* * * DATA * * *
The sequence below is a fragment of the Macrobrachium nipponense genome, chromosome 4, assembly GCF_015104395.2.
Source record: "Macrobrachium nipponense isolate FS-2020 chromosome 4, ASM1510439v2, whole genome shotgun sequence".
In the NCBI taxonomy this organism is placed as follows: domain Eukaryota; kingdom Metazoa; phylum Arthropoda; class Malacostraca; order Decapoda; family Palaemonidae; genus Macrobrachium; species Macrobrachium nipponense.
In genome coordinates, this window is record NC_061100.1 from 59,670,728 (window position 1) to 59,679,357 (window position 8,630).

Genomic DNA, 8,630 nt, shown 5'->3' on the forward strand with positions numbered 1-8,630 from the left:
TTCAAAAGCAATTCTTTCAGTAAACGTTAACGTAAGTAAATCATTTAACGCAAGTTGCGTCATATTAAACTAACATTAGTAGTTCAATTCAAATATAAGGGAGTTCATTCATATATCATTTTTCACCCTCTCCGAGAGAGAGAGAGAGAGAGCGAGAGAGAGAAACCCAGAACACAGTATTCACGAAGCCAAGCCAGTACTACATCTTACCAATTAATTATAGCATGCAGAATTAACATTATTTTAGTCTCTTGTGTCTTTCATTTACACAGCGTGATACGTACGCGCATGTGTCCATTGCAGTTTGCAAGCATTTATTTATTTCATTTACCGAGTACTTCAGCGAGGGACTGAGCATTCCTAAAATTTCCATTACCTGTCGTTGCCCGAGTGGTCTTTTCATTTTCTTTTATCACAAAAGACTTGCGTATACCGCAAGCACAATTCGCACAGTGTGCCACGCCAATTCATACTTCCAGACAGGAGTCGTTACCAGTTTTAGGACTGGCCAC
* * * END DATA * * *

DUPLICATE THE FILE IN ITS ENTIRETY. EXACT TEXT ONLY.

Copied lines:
The sequence below is a fragment of the Macrobrachium nipponense genome, chromosome 4, assembly GCF_015104395.2.
Source record: "Macrobrachium nipponense isolate FS-2020 chromosome 4, ASM1510439v2, whole genome shotgun sequence".
In the NCBI taxonomy this organism is placed as follows: domain Eukaryota; kingdom Metazoa; phylum Arthropoda; class Malacostraca; order Decapoda; family Palaemonidae; genus Macrobrachium; species Macrobrachium nipponense.
In genome coordinates, this window is record NC_061100.1 from 59,670,728 (window position 1) to 59,679,357 (window position 8,630).

Genomic DNA, 8,630 nt, shown 5'->3' on the forward strand with positions numbered 1-8,630 from the left:
TTCAAAAGCAATTCTTTCAGTAAACGTTAACGTAAGTAAATCATTTAACGCAAGTTGCGTCATATTAAACTAACATTAGTAGTTCAATTCAAATATAAGGGAGTTCATTCATATATCATTTTTCACCCTCTCCGAGAGAGAGAGAGAGAGAGCGAGAGAGAGAAACCCAGAACACAGTATTCACGAAGCCAAGCCAGTACTACATCTTACCAATTAATTATAGCATGCAGAATTAACATTATTTTAGTCTCTTGTGTCTTTCATTTACACAGCGTGATACGTACGCGCATGTGTCCATTGCAGTTTGCAAGCATTTATTTATTTCATTTACCGAGTACTTCAGCGAGGGACTGAGCATTCCTAAAATTTCCATTACCTGTCGTTGCCCGAGTGGTCTTTTCATTTTCTTTTATCACAAAAGACTTGCGTATACCGCAAGCACAATTCGCACAGTGTGCCACGCCAATTCATACTTCCAGACAGGAGTCGTTACCAGTTTTAGGACTGGCCAC